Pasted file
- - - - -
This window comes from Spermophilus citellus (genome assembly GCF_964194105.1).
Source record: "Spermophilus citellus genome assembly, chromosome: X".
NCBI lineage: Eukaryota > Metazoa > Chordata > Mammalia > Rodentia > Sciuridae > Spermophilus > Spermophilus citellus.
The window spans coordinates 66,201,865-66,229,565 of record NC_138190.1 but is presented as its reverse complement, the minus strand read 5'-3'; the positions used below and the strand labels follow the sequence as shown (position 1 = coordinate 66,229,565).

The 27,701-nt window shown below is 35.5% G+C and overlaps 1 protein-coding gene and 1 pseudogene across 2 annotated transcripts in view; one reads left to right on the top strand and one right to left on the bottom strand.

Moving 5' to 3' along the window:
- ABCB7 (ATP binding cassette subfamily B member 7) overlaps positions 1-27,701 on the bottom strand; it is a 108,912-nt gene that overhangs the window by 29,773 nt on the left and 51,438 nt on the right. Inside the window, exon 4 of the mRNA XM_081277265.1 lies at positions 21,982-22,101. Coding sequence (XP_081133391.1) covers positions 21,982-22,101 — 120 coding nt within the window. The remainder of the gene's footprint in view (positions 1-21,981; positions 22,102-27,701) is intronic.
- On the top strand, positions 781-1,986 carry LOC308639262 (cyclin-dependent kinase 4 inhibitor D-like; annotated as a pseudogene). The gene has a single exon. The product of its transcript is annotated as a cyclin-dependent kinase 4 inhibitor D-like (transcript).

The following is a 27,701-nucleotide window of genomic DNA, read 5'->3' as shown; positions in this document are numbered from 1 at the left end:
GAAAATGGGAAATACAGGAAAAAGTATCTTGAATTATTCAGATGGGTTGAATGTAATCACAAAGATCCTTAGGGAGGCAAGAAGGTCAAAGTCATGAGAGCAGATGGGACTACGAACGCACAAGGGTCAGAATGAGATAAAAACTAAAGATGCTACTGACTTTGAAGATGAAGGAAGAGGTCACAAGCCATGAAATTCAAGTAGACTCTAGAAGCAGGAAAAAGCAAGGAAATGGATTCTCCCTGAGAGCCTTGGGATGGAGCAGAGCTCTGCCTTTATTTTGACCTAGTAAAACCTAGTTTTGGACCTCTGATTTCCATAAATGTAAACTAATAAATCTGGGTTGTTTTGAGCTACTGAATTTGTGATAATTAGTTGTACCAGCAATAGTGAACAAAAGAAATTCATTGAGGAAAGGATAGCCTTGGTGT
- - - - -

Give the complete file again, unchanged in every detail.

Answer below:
This window comes from Spermophilus citellus (genome assembly GCF_964194105.1).
Source record: "Spermophilus citellus genome assembly, chromosome: X".
NCBI lineage: Eukaryota > Metazoa > Chordata > Mammalia > Rodentia > Sciuridae > Spermophilus > Spermophilus citellus.
The window spans coordinates 66,201,865-66,229,565 of record NC_138190.1 but is presented as its reverse complement, the minus strand read 5'-3'; the positions used below and the strand labels follow the sequence as shown (position 1 = coordinate 66,229,565).

The 27,701-nt window shown below is 35.5% G+C and overlaps 1 protein-coding gene and 1 pseudogene across 2 annotated transcripts in view; one reads left to right on the top strand and one right to left on the bottom strand.

Moving 5' to 3' along the window:
- ABCB7 (ATP binding cassette subfamily B member 7) overlaps positions 1-27,701 on the bottom strand; it is a 108,912-nt gene that overhangs the window by 29,773 nt on the left and 51,438 nt on the right. Inside the window, exon 4 of the mRNA XM_081277265.1 lies at positions 21,982-22,101. Coding sequence (XP_081133391.1) covers positions 21,982-22,101 — 120 coding nt within the window. The remainder of the gene's footprint in view (positions 1-21,981; positions 22,102-27,701) is intronic.
- On the top strand, positions 781-1,986 carry LOC308639262 (cyclin-dependent kinase 4 inhibitor D-like; annotated as a pseudogene). The gene has a single exon. The product of its transcript is annotated as a cyclin-dependent kinase 4 inhibitor D-like (transcript).

The following is a 27,701-nucleotide window of genomic DNA, read 5'->3' as shown; positions in this document are numbered from 1 at the left end:
GAAAATGGGAAATACAGGAAAAAGTATCTTGAATTATTCAGATGGGTTGAATGTAATCACAAAGATCCTTAGGGAGGCAAGAAGGTCAAAGTCATGAGAGCAGATGGGACTACGAACGCACAAGGGTCAGAATGAGATAAAAACTAAAGATGCTACTGACTTTGAAGATGAAGGAAGAGGTCACAAGCCATGAAATTCAAGTAGACTCTAGAAGCAGGAAAAAGCAAGGAAATGGATTCTCCCTGAGAGCCTTGGGATGGAGCAGAGCTCTGCCTTTATTTTGACCTAGTAAAACCTAGTTTTGGACCTCTGATTTCCATAAATGTAAACTAATAAATCTGGGTTGTTTTGAGCTACTGAATTTGTGATAATTAGTTGTACCAGCAATAGTGAACAAAAGAAATTCATTGAGGAAAGGATAGCCTTGGTGT